We see ourselves as the good guys, the Rebel Alliance if you will. In the beginning, as with Lucas' fictional rag-tag group who "realized the Empire had absolutely no regard to the rights, or even the lives, of its citizens...", and to Peter Jackson's interpretation of a petite and unwilling leader who fought against "dark forces gathering to the west...", both legions, in the end, won.
Enter The Copyright Alliance, a better organized and financed group of organizations with the single aim of resisting the attempts to overthrow the constitutionally endowed rights for creators to possess, for a limited period of time, a monopoly of their creations. Those dark forces are the populus who runs fast and loose with people's rights.
At their announcement of the formalization, Thursday May 17th, James Gibson, University of Richmond Law Professor, cited the example of the many of us who exceed the speed limit. When we do, we break the law, and as with that, when we are caught, we pay the price, he posited. Many infringers, like speeders, see only the infringement as risky if caught, and then, without registration, there is no true punishment, as the recoverable is almost always severely limited, and so, speeders and infringers prevail. So much so, that people seen driving only the speed limit are looked at as antiquated - the grannies of the road - caught in a time warp of reality, where speeding, and, analagously, infringing, is just de rigueur.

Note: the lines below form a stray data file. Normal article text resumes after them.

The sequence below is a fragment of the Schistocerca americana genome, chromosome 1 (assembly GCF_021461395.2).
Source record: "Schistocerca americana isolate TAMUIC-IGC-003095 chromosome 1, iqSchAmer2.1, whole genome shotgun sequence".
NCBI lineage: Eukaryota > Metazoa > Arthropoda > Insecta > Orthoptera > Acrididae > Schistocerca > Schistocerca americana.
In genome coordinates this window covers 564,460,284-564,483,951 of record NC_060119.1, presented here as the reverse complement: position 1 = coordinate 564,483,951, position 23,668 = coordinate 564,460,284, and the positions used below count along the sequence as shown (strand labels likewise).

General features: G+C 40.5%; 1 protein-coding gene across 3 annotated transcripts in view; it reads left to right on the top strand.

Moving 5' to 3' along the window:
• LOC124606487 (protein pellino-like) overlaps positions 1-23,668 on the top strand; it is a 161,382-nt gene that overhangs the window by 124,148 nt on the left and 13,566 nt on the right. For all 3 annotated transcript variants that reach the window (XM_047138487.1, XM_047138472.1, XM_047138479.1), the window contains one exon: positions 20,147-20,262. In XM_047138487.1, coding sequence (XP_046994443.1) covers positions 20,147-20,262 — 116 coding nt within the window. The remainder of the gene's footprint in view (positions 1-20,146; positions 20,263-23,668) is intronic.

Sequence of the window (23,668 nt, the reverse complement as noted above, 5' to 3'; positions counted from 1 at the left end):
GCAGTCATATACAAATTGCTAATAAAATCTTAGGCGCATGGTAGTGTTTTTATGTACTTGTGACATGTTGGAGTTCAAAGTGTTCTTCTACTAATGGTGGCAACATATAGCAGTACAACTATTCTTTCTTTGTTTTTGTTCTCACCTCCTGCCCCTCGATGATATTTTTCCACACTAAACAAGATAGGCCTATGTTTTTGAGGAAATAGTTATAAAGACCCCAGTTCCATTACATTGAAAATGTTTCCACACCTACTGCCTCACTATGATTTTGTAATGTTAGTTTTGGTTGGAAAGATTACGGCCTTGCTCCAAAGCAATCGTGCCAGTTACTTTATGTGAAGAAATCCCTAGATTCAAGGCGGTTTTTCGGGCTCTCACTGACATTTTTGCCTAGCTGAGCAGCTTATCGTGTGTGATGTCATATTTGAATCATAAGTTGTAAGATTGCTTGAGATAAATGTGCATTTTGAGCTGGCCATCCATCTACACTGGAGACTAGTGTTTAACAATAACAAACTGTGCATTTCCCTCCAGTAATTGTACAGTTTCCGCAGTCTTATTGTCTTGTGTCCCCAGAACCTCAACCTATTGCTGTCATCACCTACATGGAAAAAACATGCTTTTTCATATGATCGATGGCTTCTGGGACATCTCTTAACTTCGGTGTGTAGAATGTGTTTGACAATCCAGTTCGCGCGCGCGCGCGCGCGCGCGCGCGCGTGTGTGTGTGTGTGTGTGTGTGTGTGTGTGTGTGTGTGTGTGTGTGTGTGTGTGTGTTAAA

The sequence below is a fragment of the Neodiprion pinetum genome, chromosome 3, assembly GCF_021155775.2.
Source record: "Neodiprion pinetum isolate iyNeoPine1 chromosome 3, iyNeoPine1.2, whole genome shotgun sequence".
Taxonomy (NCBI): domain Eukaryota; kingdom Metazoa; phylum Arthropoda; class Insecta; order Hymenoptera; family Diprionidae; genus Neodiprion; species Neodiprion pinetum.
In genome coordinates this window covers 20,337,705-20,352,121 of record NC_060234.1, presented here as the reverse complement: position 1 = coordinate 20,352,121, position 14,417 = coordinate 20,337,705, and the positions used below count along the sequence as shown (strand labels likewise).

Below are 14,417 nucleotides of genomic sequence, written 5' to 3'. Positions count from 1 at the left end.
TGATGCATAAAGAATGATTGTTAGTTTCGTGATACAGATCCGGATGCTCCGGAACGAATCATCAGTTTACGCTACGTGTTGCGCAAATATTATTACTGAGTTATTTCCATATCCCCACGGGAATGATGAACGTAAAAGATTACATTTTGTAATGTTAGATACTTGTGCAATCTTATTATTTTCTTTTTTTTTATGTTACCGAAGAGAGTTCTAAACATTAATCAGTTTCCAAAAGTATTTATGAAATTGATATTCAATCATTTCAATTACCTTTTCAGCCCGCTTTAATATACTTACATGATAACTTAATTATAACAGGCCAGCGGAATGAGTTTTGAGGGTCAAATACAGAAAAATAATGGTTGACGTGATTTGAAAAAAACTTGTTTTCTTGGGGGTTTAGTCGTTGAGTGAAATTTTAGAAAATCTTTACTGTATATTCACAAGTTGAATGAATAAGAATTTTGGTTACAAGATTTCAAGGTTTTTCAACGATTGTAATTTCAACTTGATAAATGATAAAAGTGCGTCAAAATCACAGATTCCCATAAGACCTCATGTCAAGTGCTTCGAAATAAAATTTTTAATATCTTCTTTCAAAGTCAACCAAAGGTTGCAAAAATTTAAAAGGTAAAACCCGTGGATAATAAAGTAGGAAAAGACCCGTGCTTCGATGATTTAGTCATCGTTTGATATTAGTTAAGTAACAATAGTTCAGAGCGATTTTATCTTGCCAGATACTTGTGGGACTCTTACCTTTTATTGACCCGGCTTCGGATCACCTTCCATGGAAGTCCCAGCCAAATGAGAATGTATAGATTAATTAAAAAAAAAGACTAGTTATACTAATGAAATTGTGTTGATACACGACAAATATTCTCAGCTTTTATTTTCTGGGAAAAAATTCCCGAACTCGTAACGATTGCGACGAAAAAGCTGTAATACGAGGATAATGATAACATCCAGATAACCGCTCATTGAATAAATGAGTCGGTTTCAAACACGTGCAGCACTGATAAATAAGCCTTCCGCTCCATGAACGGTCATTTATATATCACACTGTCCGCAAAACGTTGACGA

Most people who have driven through Georgia, for example, know that you drive 55mph, not 56. Those Georgia troopers enforce the speed limit to the letter. In New York City, everyone knows, "don't block the box", and drive long enough in your own community, you know where the speed traps are. So too, should potential infringers respect the laws - and rights - of those who are the creators.
The Copyright Alliance is working to ensure creators rights are protected. But the Dark Forces to the West are growing, establishing a front, and seeking organizations to chip away at the methodoligies used to protect the artist's right to restrict uses of their works. They have sought to push forward broad-reaching Orphan Works legislation. Many agree that some well thought out version of Orphan Works will be the solution to the critical preservation needs of archivists looking to save images and movies that are being lost to the degradation that occurs over time. That photos that are found in a shoebox at a garage sale might have limited commercial value or intention to commercially be exploited. Yet, blanket protections afforded across the board are what's on the table, and that's just not fair.
Consider that copyright is afforded the citizenry in the first 1,600 words of the Constitution. Consider then, that issues like gun rights, slavery, and equal rights for women were things that were missing and needed to be fixed. The framers considered copyright so important that it was integral to the initial document, yet other important issues were forgotten. Try, instead, dismissing copyright as irrelevant, suggesting that slavery or equal rights for women, are irrelevant. Those dismissals, as with copyright, also are offensive to me.
Among those penning articles about the group are Variety, CNET, Reuters, and Broadcasting & Cable.
You must fight for your rights as a creative. Stand up and be counted. Engage in the dialog and debate. Recognize too, that, where you're reading this not as a US citizen, but rather, around the world, that the world is watching. How we treat copyright can become cracks in the copyright of your own countries.
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